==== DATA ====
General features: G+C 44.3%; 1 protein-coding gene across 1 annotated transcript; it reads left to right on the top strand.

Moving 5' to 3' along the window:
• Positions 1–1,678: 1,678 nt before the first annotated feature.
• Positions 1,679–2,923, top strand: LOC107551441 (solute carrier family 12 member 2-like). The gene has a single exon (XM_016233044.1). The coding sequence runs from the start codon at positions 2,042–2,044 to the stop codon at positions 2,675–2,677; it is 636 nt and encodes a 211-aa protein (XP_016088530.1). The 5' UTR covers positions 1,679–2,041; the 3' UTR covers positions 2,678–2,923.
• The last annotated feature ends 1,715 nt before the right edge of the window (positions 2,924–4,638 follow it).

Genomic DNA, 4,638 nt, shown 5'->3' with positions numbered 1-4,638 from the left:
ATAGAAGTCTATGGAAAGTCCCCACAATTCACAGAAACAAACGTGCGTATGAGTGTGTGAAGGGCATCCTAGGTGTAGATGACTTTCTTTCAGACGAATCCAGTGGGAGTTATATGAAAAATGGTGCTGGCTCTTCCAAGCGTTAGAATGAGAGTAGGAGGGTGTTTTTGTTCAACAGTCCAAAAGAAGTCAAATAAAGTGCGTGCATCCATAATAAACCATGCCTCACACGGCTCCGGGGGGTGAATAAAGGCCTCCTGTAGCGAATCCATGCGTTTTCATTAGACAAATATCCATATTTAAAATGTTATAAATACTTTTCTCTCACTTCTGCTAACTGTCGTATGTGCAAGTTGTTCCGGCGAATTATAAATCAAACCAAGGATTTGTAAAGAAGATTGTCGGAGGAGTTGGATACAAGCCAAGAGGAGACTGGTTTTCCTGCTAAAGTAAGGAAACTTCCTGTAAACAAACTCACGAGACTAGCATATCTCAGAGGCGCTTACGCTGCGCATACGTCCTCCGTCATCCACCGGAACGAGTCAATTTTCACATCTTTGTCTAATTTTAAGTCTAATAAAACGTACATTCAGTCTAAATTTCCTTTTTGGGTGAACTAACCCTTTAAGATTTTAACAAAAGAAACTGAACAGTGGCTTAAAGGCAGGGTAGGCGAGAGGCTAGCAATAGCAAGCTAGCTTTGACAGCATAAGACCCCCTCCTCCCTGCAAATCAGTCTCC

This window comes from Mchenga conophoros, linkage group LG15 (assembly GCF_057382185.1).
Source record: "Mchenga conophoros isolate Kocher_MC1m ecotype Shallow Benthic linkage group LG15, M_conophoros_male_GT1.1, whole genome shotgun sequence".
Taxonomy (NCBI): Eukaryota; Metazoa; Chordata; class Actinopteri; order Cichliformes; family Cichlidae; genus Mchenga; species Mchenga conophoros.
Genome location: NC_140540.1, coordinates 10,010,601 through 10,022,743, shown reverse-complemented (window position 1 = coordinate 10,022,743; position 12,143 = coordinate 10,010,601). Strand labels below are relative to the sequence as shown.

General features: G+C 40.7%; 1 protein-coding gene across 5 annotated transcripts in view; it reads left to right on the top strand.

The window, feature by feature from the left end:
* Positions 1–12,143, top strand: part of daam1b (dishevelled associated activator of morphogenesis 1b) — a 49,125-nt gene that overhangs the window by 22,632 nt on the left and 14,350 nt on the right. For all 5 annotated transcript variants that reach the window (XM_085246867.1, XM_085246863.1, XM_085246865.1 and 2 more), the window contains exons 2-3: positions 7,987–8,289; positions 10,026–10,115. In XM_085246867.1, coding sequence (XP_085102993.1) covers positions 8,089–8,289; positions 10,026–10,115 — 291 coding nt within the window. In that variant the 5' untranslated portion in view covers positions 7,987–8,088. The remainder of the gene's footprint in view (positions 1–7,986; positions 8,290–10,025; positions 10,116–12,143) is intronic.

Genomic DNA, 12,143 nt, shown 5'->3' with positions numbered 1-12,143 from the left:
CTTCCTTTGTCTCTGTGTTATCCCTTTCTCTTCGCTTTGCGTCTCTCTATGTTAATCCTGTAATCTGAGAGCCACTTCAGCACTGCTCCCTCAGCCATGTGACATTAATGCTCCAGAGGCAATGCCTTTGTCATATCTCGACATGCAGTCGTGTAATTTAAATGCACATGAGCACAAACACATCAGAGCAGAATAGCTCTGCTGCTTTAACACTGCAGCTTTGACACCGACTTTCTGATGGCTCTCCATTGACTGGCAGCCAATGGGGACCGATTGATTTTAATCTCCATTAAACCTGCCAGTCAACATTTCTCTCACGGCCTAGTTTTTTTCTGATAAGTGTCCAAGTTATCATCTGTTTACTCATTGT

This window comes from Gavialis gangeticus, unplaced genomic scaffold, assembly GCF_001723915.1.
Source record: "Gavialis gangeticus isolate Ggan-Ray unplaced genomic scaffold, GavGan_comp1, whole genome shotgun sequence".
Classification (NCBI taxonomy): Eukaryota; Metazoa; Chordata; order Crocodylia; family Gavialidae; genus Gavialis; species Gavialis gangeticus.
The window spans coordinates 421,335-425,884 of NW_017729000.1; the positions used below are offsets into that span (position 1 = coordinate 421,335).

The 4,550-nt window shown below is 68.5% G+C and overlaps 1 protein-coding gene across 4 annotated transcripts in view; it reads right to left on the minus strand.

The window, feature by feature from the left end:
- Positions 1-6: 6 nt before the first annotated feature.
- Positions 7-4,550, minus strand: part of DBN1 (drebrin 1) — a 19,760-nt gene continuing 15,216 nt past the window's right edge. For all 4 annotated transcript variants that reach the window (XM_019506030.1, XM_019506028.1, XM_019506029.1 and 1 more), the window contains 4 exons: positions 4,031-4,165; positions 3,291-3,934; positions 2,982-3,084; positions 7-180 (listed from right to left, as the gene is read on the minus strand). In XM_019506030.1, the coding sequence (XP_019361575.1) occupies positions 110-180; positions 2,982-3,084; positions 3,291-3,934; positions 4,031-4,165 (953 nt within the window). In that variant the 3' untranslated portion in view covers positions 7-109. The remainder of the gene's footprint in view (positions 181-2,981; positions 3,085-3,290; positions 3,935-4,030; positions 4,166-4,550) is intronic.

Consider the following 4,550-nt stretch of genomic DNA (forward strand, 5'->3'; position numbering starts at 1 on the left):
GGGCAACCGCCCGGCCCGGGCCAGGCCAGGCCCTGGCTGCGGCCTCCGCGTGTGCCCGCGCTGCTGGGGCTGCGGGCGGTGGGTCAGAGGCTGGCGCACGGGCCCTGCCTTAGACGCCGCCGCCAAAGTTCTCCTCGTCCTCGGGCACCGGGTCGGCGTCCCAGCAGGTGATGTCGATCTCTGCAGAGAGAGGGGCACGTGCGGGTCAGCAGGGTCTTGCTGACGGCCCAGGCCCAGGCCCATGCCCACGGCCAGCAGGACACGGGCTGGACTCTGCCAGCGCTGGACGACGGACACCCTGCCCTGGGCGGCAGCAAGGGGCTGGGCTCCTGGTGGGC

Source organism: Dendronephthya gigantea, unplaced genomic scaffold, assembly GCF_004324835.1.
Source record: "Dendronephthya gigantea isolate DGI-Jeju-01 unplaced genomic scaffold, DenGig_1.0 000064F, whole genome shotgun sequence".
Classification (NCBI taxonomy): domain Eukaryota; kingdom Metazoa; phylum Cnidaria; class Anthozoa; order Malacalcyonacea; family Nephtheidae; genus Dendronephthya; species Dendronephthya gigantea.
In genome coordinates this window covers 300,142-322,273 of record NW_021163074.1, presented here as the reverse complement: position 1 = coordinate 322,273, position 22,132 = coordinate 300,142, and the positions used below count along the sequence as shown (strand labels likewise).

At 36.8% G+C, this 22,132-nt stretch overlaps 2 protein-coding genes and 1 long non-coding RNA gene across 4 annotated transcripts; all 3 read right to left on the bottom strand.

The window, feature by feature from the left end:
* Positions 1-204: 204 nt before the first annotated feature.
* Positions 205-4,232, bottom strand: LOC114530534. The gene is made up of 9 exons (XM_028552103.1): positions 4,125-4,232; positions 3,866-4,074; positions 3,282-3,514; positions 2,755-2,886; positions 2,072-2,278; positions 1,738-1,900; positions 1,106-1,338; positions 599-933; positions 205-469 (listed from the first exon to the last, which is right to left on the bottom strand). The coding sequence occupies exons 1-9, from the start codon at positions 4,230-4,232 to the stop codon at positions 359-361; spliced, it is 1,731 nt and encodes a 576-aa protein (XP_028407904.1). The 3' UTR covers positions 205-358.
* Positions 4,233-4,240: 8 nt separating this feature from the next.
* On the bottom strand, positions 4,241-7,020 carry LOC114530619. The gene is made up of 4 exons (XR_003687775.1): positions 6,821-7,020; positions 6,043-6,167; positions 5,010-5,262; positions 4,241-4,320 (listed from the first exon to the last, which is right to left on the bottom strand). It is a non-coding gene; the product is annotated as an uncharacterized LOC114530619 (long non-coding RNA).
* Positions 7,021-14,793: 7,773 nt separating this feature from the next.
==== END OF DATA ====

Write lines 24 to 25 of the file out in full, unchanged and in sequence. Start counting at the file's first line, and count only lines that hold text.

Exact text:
- Positions 7-4,550, minus strand: part of DBN1 (drebrin 1) — a 19,760-nt gene continuing 15,216 nt past the window's right edge. For all 4 annotated transcript variants that reach the window (XM_019506030.1, XM_019506028.1, XM_019506029.1 and 1 more), the window contains 4 exons: positions 4,031-4,165; positions 3,291-3,934; positions 2,982-3,084; positions 7-180 (listed from right to left, as the gene is read on the minus strand). In XM_019506030.1, the coding sequence (XP_019361575.1) occupies positions 110-180; positions 2,982-3,084; positions 3,291-3,934; positions 4,031-4,165 (953 nt within the window). In that variant the 3' untranslated portion in view covers positions 7-109. The remainder of the gene's footprint in view (positions 181-2,981; positions 3,085-3,290; positions 3,935-4,030; positions 4,166-4,550) is intronic.

Consider the following 4,550-nt stretch of genomic DNA (forward strand, 5'->3'; position numbering starts at 1 on the left):